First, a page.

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    Sunday, 02 August 2015

    Tracking broken UEFI implementations

    There can be issues with shipping installer images including UEFI. But they're mainly due to crappy UEFI implementations that vendors have shipped. It's fairly well-known that Apple have shipped some really shoddy firmware over the years, and to allow people to install Debian on older Apple x86 machines we've now added the workaround of a non-UEFI 32-bit installer image too. But Apple aren't the only folks shipping systems with horrendously buggy UEFI, and a lot of Linux folks have had to deal with this over the last few years.

    I've been talking to a number of other UEFI developers lately, and we've agreed to start a cross-distro resource to help here - a list of known-broken UEFI implementations so that we can share our experiences. The place for this in in the OSDev wiki at We're going to be adding new information here as we find it. If you've got a particular UEFI horror story on your own broken system, then please either add details there or let me know and I'll try to do it for you.

    00:40 :: # :: /debian/efi :: 3 comments


    Re: Tracking broken UEFI implementations
    Tinko wrote on Fri, 07 Aug 2015 07:13

    Pretty much the same issue with Sony Vaio Pro 13 (2013), aka SVP1321: It directly tries to load the EFI file at the path of the Windows EFI loader.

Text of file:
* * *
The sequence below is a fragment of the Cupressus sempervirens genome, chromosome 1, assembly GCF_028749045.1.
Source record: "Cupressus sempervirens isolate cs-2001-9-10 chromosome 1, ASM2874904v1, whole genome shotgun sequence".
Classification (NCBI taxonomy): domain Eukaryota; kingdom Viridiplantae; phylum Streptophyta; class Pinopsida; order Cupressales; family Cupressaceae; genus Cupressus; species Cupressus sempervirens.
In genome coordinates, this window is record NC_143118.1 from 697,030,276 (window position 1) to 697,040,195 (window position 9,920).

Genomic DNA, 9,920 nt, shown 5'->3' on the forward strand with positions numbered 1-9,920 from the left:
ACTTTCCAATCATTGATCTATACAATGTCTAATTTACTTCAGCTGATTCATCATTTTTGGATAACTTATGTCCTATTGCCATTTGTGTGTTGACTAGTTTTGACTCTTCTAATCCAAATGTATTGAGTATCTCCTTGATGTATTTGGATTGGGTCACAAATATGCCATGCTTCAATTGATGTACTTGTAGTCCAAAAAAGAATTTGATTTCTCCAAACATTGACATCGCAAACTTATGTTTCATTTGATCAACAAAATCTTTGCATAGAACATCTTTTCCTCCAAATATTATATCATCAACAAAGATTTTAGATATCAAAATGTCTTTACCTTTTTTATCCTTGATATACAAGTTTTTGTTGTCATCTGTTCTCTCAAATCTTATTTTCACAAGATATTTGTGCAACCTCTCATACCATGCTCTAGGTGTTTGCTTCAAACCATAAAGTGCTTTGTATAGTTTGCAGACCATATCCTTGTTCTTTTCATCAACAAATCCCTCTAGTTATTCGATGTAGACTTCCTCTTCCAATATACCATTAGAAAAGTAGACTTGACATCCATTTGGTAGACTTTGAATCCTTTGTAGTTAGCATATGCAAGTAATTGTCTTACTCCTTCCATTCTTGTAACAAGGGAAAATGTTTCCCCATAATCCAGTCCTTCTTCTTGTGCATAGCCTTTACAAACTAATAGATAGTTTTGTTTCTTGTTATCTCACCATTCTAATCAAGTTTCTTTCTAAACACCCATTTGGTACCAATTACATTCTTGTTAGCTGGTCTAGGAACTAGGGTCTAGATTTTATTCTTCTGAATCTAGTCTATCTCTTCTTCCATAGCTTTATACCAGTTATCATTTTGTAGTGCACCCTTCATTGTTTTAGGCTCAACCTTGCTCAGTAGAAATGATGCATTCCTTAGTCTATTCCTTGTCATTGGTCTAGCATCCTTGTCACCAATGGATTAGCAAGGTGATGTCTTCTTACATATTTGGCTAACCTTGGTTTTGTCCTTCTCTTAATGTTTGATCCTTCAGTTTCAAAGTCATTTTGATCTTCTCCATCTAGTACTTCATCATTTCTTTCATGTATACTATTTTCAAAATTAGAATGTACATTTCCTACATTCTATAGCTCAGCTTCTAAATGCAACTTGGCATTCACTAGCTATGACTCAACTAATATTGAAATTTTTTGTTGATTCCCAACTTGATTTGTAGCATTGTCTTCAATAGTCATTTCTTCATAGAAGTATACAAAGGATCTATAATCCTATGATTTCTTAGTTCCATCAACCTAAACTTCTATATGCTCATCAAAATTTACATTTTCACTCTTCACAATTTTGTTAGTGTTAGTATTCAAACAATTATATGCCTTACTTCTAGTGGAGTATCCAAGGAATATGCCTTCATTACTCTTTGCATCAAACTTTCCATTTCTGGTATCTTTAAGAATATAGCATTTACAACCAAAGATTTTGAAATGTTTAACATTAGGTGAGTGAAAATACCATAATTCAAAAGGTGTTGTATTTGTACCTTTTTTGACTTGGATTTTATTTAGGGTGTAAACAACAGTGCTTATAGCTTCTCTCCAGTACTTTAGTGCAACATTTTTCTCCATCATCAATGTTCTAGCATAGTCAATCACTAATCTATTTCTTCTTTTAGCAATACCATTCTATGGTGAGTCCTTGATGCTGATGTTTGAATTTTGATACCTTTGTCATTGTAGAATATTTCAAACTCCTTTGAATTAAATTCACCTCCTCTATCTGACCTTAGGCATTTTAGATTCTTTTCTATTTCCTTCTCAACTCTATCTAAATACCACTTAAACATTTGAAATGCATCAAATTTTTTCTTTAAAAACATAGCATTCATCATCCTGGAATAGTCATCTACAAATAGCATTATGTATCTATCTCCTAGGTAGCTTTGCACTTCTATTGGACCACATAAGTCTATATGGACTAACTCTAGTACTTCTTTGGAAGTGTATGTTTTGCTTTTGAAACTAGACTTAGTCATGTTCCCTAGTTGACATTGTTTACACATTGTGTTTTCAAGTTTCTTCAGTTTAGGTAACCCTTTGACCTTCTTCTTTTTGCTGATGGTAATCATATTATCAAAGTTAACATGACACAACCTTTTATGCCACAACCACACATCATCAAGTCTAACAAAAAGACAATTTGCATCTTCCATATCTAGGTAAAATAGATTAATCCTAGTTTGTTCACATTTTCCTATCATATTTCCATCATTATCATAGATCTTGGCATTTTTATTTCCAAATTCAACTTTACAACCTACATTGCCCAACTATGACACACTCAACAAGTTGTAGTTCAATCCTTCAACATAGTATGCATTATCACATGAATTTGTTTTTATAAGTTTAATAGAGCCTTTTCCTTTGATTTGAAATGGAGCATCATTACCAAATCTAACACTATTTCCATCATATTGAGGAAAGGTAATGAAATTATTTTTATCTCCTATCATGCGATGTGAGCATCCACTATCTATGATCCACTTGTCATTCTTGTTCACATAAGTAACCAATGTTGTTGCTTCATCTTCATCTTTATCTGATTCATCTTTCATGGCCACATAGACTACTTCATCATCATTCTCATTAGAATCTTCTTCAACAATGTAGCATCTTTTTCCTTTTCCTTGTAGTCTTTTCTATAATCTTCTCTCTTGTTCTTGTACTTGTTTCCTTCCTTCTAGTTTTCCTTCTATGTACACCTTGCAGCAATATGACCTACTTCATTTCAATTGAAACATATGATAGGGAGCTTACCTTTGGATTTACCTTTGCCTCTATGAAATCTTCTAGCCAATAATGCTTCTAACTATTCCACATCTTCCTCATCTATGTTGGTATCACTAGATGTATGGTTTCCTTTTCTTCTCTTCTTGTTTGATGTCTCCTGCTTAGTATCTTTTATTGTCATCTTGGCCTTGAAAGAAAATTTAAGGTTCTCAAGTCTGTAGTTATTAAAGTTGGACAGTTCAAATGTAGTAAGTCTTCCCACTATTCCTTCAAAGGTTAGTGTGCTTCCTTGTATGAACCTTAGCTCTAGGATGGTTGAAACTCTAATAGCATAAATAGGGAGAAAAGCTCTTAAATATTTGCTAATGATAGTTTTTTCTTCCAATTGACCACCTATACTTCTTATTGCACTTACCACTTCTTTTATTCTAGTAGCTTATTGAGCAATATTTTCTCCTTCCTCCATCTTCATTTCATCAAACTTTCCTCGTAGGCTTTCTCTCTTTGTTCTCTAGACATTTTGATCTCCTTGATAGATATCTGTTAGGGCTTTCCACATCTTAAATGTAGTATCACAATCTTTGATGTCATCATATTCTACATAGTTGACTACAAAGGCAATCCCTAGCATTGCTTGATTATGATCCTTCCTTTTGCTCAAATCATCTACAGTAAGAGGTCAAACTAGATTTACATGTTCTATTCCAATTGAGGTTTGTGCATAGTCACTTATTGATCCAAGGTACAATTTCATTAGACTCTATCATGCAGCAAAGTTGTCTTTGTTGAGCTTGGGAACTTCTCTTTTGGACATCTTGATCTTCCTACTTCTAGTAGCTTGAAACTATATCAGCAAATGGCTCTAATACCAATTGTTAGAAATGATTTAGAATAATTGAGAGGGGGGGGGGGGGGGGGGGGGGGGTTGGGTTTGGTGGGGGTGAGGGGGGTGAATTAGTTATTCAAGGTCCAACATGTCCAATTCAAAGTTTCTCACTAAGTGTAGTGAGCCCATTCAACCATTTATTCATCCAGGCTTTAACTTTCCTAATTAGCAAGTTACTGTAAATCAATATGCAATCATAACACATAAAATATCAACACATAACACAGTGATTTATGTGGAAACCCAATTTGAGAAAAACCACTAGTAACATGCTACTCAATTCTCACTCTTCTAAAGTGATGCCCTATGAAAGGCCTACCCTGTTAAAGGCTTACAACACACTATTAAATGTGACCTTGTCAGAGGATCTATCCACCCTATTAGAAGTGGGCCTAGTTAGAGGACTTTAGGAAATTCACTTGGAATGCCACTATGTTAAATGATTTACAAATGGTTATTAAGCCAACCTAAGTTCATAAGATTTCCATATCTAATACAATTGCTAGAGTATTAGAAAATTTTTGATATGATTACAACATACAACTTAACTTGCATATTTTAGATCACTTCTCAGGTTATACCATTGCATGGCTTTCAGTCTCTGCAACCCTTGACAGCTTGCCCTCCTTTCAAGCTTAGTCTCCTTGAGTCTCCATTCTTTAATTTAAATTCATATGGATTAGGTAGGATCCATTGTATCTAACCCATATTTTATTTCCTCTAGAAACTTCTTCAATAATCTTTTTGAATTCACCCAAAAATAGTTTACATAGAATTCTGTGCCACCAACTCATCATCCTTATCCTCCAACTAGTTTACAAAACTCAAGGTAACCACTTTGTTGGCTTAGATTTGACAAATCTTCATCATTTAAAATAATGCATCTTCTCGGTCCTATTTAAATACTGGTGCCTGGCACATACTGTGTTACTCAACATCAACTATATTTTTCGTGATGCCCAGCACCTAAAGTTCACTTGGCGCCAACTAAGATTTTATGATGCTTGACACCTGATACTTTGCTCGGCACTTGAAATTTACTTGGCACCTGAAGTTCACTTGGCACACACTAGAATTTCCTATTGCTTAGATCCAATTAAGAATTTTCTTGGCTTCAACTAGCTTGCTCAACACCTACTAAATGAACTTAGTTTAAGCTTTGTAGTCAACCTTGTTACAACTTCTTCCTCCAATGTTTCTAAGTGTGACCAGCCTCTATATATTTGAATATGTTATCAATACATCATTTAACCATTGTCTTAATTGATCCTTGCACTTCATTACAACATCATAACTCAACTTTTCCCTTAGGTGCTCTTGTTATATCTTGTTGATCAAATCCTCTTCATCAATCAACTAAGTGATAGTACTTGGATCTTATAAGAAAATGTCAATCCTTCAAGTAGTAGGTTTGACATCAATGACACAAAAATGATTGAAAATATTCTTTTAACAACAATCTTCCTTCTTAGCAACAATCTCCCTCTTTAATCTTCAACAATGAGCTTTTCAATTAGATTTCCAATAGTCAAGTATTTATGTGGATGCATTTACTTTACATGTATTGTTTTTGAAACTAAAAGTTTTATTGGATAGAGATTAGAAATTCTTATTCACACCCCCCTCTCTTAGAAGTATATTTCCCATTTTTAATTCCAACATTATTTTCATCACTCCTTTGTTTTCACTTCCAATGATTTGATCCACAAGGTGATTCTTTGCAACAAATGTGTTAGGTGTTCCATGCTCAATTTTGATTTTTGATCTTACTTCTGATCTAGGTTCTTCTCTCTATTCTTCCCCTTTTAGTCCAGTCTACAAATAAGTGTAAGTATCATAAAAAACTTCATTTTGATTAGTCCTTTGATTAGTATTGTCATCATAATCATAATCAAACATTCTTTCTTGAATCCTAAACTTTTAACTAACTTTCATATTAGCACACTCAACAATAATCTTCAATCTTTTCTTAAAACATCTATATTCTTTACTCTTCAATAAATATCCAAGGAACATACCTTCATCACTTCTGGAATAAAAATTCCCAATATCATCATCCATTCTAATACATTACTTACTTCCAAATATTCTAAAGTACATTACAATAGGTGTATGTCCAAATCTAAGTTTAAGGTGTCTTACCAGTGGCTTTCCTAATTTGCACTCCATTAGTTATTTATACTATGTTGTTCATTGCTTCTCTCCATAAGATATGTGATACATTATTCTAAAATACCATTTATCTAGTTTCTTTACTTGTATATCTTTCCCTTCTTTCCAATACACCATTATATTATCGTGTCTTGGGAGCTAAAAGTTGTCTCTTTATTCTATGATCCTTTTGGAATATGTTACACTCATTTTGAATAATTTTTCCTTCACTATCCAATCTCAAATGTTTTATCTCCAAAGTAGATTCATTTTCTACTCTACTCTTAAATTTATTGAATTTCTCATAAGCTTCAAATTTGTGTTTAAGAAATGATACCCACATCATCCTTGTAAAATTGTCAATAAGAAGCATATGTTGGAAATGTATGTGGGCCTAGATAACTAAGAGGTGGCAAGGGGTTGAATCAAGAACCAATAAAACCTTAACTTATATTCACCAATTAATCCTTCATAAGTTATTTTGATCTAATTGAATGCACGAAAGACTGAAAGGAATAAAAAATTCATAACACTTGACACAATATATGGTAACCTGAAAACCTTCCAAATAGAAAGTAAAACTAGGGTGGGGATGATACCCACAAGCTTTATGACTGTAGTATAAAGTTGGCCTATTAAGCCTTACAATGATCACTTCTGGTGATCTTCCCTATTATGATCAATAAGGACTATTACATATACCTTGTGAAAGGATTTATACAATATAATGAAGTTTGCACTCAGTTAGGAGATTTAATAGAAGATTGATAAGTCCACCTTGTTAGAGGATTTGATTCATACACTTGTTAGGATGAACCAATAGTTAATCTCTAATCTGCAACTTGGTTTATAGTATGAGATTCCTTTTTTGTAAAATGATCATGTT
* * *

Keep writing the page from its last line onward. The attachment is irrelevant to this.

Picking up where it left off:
A friend of mine purchased this ultrabook and needs a dual boot setup. The only way to achieve it was to manually move the EFI file of Grub into the place of the Windows Bootloader and move the Windows Bootloader somewhere else, so that he can boot Windows via Grub. Whenever a Windows Up(grade/date) affects the bootloader and restores the Windows EFI files, he has to switch them back manually with a live medium.

    I might be overreacting, but this has angered me endlessly and I'm calling for a boycott of Sony laptops ever since. The ultrabook was sold for >1000$ and they didnt care at all about their customers freedom to select another OS. I wonder how a workaround for the debian installer might look like, though, since replacing the Windows EFI files might seem somewhat intrusive. But since the problem seems to be widespread, maybe you can have the installer recognize these completely broken UEFI implementations explain in one alert box what's wrong and how the installer can fix it, if the user wishes to fix it.


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